I carry a well-worn Smith & Wesson Model 469 semi-auto (9mm), loaded with 13 rounds of Winchester law enforcement ammunition, and I always carry an additional magazine loaded the same way. For me, the weapon is compact enough to carry concealed without giving up too much firepower or knock-down power.
I was a U.S. Army trained MP, "old school," and I prefer the 1911 .45-caliber for duty. But I was required by my department to carry a Beretta 92. So I carried my S&W 469 as my back-up weapon. Counting the two spare Beretta magazines, I carried 58 rounds of 9mm hot hollow-point rounds on my person.
Anybody who ever worked around me in the LASD Prison Gang Unit will tell you I usually had both those weapons holstered and, in my hands, I carried an Ithaca 37 12-gauge, modified by our LASD armorers with a 16-inch barrel and a sawed-down stock.
I carried it loaded with "00" buck rather than the #4 buck because our confrontations with gang members normally occurred at very close range. When I expected trouble, I loaded one in the chamber and four in the tube. Most of our team was armed this way, and we were very proficient with the weapon. Like any other LASD weapon, we were required to qualify with the sawed-off shotguns on the regular shotgun course, including the flying clay targets. Try that with your short shotgun.
In other words, whether I was on duty or off duty, I was going to be prepared to confront and engage gang members (multiple assailants with gunfighting experience), and I expected them to be armed and shooting at me.
I'm addressing this subject because I received feedback from my blog "Paintball Wars: Defending Against Multiple Attackers" where I recommended paintballing as good training for gang cops. Several police firearms trainers expressed the opinion that paintballing was too game-like and unrealistic. These firearms trainers prefer real trigger time on the firing range, running "El Presidente" or other multiple-target drills. I respect their opinions.
In Vietnam, I lead a fire team in house-to-house combat during the 1968 Tet Offensive. As a LASD gang cop, I've engaged Los Angeles gang members in real fire fights and ambushes where multiple shooters brazenly shot multiple rounds intending to kill us. Based on my experience, I'd say my paintball games were more realistic and useful training experiences than any contrived multiple-target drill, falling plates, or even live shoot house.
These scenarios are good, but they are all "set up." You can add running, tactical reloads, and other time stressors to make these drills more realistic. But basically the shooter is expecting the scripted drill and its prescribed actions on his or her part. There can be few surprises. I submit that most armed encounters are unexpected surprise events requiring instant assessment and creative responses to stay alive.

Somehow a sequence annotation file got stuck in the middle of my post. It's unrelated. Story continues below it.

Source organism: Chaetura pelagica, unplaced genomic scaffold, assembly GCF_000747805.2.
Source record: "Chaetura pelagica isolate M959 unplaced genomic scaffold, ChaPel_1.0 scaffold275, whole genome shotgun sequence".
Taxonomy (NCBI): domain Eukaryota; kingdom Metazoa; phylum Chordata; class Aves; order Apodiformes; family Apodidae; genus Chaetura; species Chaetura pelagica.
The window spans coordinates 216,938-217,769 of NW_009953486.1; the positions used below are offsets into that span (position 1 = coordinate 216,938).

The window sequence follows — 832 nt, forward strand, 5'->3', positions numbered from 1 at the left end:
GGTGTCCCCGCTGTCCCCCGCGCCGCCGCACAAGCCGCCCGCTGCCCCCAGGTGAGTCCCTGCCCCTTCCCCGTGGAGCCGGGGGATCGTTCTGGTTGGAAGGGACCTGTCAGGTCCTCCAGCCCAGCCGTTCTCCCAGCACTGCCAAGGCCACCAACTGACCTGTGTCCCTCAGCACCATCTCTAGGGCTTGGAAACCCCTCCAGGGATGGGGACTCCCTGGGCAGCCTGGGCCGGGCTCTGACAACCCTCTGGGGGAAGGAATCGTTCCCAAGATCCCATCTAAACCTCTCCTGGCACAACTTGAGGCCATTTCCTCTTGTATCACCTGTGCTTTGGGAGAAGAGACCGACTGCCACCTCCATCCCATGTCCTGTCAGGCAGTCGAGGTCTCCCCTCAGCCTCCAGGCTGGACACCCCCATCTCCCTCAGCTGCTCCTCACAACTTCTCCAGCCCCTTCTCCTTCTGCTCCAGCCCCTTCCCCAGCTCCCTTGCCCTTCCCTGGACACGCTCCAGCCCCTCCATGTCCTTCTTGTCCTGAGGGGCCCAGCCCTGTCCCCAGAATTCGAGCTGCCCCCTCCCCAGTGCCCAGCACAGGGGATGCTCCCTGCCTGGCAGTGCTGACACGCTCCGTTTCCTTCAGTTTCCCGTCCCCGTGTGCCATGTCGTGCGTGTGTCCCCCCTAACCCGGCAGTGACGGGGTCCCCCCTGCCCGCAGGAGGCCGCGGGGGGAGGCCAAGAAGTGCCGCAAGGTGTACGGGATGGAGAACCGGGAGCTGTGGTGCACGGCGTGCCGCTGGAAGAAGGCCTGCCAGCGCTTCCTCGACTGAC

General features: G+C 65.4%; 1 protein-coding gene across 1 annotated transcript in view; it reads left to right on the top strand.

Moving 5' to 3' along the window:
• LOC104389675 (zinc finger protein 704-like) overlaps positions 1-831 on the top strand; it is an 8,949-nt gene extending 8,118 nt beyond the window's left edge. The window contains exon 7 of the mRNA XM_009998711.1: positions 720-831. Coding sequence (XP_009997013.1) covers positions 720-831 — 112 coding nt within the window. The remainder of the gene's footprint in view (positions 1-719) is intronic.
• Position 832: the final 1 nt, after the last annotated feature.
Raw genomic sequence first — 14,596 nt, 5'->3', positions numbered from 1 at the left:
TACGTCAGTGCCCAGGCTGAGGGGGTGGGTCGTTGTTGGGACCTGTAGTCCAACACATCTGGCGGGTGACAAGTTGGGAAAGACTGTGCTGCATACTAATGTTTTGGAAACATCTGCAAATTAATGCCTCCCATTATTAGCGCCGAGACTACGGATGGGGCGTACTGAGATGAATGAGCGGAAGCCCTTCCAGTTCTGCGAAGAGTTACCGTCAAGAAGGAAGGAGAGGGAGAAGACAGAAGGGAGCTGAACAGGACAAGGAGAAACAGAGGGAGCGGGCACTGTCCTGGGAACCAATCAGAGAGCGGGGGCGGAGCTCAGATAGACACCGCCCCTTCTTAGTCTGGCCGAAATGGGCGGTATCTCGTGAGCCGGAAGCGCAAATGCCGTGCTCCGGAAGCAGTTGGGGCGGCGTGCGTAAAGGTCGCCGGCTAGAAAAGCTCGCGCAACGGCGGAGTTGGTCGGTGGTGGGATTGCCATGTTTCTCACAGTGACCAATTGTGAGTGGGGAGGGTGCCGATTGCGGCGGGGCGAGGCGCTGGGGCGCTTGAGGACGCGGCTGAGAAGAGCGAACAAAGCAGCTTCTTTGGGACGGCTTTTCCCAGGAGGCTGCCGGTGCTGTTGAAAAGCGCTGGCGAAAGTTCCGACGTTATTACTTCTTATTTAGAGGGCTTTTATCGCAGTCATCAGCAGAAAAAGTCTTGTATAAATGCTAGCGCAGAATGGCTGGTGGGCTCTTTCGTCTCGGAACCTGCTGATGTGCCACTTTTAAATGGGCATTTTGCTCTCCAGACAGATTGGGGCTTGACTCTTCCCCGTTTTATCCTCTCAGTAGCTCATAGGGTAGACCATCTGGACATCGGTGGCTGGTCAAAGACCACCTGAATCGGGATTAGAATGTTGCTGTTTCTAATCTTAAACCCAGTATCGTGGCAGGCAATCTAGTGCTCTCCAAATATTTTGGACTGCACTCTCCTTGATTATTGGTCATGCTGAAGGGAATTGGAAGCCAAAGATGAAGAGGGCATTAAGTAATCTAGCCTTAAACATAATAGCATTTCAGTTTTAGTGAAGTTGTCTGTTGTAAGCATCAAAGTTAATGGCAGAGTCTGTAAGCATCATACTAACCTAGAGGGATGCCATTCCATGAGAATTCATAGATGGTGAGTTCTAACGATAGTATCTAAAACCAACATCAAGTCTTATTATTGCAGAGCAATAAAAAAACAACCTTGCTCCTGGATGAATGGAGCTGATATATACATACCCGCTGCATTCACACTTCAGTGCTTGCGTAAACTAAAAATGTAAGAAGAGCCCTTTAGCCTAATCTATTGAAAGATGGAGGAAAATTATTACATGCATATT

At the police range, a great majority of the firearms training involves only one-on-one training. Even the best live-fire shooting training exercises with multiple cops and targets have one major fault — the static targets don't shoot back. This is so important that almost every nation's basic military training involves the "infiltration course" where live rounds are fired as close as safely possible over the head of the trainees so that they might experience the feeling of incoming fire.
In paintball, multiple adversaries are confronting each other in the mock representations of real combat locations. They all know their targets will shoot back. How exactly that confrontation will occur will be fluid and spontaneous.
The skills of target observation and detection, tactical movement, use of cover and concealment, and functioning as a member of a fire team, are better practiced and learned in these scenarios. All this is reinforced and rewarded when you "survive" and your team wins. When you don't "survive," all your faults and tactical errors will be emphasized with the painful sting of the striking paintballs and the shame of being listed among the "dead."
Your failure to move and use cover is not immediately punished on the police firing range. The static targets can't outflank you. You almost never get the point of view of the barricaded suspect in police shooting scenarios. How do you simulate multiple aggressors moving, shooting and working as a team to take you out? You can't do that on the police range.
Street gangs are just the most well known and familiar example of tactical teams that might confront American law enforcement. Other examples may include active school shooters, motorcycle gangs, Mexican drug and human traffickers, and international terrorists. Every armed professional must practice multiple suspect confrontations. Remember the 1+1 rule — "If you see one target, look for a second; if you see two, look for a third."
One of the best ways to realistically practice armed encounters with multiple suspects is by experiencing the shooting scenarios presented in the fun sport of paintball. If you doubt this, I challenge you to form a group of your police pals, go to the paintball park and divide up into teams. The real gunfighters will soon become evident and your own shortcomings will become painfully obvious.